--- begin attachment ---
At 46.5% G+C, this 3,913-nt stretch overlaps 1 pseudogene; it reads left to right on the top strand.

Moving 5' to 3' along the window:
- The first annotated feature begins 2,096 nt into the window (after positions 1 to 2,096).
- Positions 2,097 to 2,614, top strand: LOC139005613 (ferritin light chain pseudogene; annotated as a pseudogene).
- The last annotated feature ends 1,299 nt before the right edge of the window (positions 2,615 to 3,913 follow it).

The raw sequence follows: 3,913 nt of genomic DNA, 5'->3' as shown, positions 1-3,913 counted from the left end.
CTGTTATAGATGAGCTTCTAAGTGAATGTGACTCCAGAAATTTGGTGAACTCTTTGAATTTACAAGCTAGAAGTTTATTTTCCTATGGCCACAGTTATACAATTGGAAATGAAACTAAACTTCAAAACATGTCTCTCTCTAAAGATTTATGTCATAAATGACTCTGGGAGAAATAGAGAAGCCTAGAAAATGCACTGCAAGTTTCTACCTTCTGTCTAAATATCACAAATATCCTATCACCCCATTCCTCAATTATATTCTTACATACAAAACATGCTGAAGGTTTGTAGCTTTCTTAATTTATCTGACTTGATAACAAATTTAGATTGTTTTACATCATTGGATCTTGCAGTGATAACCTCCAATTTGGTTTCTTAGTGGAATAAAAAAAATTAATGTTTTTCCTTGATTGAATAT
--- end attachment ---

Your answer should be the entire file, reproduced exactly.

At 46.5% G+C, this 3,913-nt stretch overlaps 1 pseudogene; it reads left to right on the top strand.

Moving 5' to 3' along the window:
- The first annotated feature begins 2,096 nt into the window (after positions 1 to 2,096).
- Positions 2,097 to 2,614, top strand: LOC139005613 (ferritin light chain pseudogene; annotated as a pseudogene).
- The last annotated feature ends 1,299 nt before the right edge of the window (positions 2,615 to 3,913 follow it).

The raw sequence follows: 3,913 nt of genomic DNA, 5'->3' as shown, positions 1-3,913 counted from the left end.
CTGTTATAGATGAGCTTCTAAGTGAATGTGACTCCAGAAATTTGGTGAACTCTTTGAATTTACAAGCTAGAAGTTTATTTTCCTATGGCCACAGTTATACAATTGGAAATGAAACTAAACTTCAAAACATGTCTCTCTCTAAAGATTTATGTCATAAATGACTCTGGGAGAAATAGAGAAGCCTAGAAAATGCACTGCAAGTTTCTACCTTCTGTCTAAATATCACAAATATCCTATCACCCCATTCCTCAATTATATTCTTACATACAAAACATGCTGAAGGTTTGTAGCTTTCTTAATTTATCTGACTTGATAACAAATTTAGATTGTTTTACATCATTGGATCTTGCAGTGATAACCTCCAATTTGGTTTCTTAGTGGAATAAAAAAAATTAATGTTTTTCCTTGATTGAATAT